The most attractive would be the Rason Special Economic Zone in the far north DPRK bordering China and Russia. Cities of Rajing and Sonbong are near the zone, where minimum wages for skilled textile workers are around 80 U.S. dollars per month.


Rason was also the first place to be given a mobile phone network along with Pyongyang in 2002. Ownership of housing is only allowed in Rason, where visitors can receive an approval from local authorities to travel freely.

But, it is an exception among 19 special economic zones dotted around the country. The rest of the zones suffer from lack of information, communications tools and transparency in law.

Collecting sufficient information on DPRK partners are not easy as the local Intranet is not visible in outside world. To build contacts, potential foreign investors need middlemen or agents mostly in China. Mobile phones owned by foreigners cannot call DPRK people as they are operating on separate networks.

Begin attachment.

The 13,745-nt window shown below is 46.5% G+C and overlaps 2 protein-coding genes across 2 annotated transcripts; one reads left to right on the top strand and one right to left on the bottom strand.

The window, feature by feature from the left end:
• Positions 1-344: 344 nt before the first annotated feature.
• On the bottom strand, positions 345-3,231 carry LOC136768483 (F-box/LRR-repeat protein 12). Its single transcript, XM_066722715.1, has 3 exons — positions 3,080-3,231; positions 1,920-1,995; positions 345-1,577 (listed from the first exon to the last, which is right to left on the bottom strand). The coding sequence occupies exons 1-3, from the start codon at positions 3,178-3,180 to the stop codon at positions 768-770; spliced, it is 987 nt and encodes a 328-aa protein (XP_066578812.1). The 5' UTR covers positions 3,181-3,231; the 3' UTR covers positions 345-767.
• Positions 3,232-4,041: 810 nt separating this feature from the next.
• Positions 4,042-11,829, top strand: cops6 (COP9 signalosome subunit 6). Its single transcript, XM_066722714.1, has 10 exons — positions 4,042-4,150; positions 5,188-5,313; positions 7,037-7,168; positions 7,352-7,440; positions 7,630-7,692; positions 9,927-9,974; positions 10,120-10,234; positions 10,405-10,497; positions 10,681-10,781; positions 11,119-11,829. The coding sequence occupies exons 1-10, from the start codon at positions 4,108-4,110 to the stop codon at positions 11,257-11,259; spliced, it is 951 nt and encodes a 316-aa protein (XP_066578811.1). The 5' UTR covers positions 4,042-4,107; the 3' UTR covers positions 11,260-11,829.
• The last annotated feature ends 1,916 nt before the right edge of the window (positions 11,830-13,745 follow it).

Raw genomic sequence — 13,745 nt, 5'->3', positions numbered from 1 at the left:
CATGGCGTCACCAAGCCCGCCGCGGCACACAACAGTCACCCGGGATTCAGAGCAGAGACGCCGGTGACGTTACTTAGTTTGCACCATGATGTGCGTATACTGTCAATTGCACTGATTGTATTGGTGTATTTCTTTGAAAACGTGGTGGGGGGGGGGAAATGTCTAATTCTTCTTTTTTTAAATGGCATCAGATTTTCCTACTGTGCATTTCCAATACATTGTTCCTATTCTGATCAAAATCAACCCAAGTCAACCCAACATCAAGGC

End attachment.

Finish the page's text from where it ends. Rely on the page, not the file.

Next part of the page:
Potential foreign investors cannot pay wages directly to workers as bank remittances are blocked by international sanctions, which have been increasingly imposed after the DPRK's nuclear tests in 2006, 2009 and 2013. Rules and laws on corporate contracts can change in the DPRK, but lack of transparency in policy making would discourage potential investors from investing in the country. "It is difficult for most investors to see why the DPRK is a better bet," said Andray Abrahamian, executive director of Choson Exchange, a non-profit organization that specializes in training DPRK people in business and economy. " Its advantages in natural resources and low labor costs are not compelling enough."

The expert recommended the DPRK enhance political relationship with neighbors, which can offer it the greatest sources of investment, trade and development aid, namely South Korea, Japan and China.

In the near term, the DPRK can start with "small, relatively painless steps," without a grand political breakthrough, the expert said, citing fewer restrictions on mobile phones, launch of websites on DPRK companies' information exposed to outside world and eased rules on visa. Endi